Sat Mar 25, 2017 3:30PM
A police officer walks by floral tributes with other bystanders in Parliament Square in front of the Houses of Parliament in central London on March 24, 2017 two days after the March 22 terror attack on the British parliament and Westminster Bridge.  (Photo by AFP)
A police officer walks by floral tributes with other bystanders in Parliament Square in front of the Houses of Parliament in central London on March 24, 2017 two days after the March 22 terror attack on the British parliament and Westminster Bridge. (Photo by AFP)

The Saudi embassy in the United Kingdom has confirmed that London attack suspect Khalid Masood visited the kingdom three times, including two stints teaching English there.

Britain’s The Sun newspaper reported on Friday that the man who carried out a deadly car ramming and stabbing attack near the UK Houses of Parliament was a former English teacher working at the institution controlling Saudi Arabia’s civil aviation.

In response, the Saudi embassy issued a statement late on Friday confirming the Sun report.

"The Royal Embassy of Saudi Arabia wishes to clarify that Khalid Masood was in Saudi Arabia from November 2005 to November 2006 and April 2008 to April 2009, when he worked as an English teacher having first obtained a work visa," the embassy said in a statement.

"In 2015, he obtained an Umra visa through an approved travel agent and was in the Kingdom from the 3rd-8th March,” it added.

"During his time in Saudi Arabia, Khalid Masood did not appear on the security services' radar and does not have a criminal record in the Kingdom of Saudi Arabia," the statement claimed.

Saudi King Salman (L) and British Prime Minister Theresa May attend a (Persian) Gulf Cooperation Council summit on December 7, 2016, in the Bahraini capital Manama. (Photo by AFP)

At least four people were killed and 50 others were injured in the attack on Wednesday after the assailant plowed a car into pedestrians and stabbed a police officer near the British Parliament in London, an incident that has been declared a terrorist incident. The attacker was also shot dead by the police.  

The Saudi embassy expressed its condolences to the British people, saying the kingdom “continues to stand with the United Kingdom during this difficult time and reaffirms its commitment to continue its work with the United Kingdom in any way to assist in the ongoing investigation."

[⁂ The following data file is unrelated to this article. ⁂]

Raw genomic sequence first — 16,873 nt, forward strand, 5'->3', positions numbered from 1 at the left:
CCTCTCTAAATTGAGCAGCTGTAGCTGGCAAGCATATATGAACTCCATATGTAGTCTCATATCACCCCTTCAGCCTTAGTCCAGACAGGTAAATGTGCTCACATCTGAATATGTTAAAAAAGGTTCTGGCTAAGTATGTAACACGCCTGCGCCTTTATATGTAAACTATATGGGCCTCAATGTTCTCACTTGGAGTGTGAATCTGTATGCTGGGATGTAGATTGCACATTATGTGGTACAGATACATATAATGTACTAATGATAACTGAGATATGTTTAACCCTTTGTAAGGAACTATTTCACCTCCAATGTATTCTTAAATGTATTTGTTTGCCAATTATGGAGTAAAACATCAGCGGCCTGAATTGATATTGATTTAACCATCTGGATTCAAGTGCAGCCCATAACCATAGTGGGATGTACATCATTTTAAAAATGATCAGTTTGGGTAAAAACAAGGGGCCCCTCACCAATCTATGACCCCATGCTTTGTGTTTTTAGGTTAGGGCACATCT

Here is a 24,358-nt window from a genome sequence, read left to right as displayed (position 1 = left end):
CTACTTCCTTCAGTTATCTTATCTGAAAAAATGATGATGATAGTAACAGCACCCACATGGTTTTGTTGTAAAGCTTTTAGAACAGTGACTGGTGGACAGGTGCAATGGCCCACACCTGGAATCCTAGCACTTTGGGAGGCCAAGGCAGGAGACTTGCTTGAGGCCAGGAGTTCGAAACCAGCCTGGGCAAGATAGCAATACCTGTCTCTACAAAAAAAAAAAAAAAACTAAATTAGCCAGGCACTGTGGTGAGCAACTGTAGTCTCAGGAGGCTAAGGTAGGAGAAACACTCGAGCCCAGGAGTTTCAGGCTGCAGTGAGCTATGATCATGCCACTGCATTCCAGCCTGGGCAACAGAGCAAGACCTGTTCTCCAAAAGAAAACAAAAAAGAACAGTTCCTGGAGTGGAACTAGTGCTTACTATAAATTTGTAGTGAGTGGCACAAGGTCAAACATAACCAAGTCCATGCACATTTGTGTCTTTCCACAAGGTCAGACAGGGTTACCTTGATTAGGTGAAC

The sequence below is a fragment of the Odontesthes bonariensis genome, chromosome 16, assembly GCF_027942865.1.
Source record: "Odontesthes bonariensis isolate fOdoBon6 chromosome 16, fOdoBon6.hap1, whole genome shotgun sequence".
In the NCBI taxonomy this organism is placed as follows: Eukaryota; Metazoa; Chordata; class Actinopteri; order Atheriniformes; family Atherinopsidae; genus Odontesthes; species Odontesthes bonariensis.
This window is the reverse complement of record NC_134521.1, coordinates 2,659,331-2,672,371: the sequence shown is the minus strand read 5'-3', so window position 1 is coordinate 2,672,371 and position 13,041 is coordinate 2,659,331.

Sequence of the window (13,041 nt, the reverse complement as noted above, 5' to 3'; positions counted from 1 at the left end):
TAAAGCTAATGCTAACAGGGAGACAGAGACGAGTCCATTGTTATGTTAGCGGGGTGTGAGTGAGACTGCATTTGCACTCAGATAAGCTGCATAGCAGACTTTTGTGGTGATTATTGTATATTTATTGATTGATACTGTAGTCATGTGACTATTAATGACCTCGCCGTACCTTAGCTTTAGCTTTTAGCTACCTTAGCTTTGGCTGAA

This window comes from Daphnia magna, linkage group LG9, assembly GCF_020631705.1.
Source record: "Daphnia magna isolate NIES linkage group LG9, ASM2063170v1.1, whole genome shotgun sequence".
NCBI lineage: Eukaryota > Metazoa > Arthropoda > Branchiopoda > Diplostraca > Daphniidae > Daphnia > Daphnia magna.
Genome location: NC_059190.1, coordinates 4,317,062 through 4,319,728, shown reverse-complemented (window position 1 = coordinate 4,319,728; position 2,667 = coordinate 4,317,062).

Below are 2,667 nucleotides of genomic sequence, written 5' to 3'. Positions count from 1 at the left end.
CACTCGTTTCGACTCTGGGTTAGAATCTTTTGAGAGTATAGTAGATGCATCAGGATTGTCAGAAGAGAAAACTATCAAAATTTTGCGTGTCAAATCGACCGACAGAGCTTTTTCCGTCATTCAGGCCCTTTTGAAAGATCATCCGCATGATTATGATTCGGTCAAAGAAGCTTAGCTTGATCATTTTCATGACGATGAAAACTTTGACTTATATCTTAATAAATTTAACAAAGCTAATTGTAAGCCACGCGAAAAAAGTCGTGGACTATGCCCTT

The embassy went on to say that the “attack in London this week has again demonstrated the importance of international efforts to confront and eradicate terrorism.”

“At such a time, our ongoing security cooperation is most crucial to the defeat of terrorism and the saving of innocent lives,” it stated.

Khalid Masood, the assailant of the deadly attack is treated by emergency services outside the Houses of Parliament in London on March 22, 2017. (Photo by Reuters)

This is while Saudi Arabia, where Wahhabism is widely preached and practiced, stands accused of sponsoring terrorist groups, such as Daesh, across the Middle East region.  

Daesh and other Takfiri terror groups use the extremist ideology to declare people of other faiths as “infidels” and thus to kill them.

Fifteen of the 19 hijackers who allegedly carried out the September 11, 2001 attacks in the United States came from Saudi Arabia and available evidence suggests some of them were linked to high-ranking Saudi officials.

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Furthermore, Saudi Arabia has been engaged in a military campaign against Yemen since March 2015 to reinstate the country's resigned president, Abd Rabbuh Mansur Hadi, a staunch ally of Riyadh, and undermine the Houthi Ansarullah movement.

The Saudi war has killed more than 11,400 Yemenis, and taken a heavy toll on the country’s facilities and infrastructure, destroying many hospitals, schools, and factories.

In Syria, the Saudi regime has been sponsoring Takfiri terrorists fighting against the government of President Bashar al-Assad since 2011 in a conflict that has taken the lives of a half a million Syrians.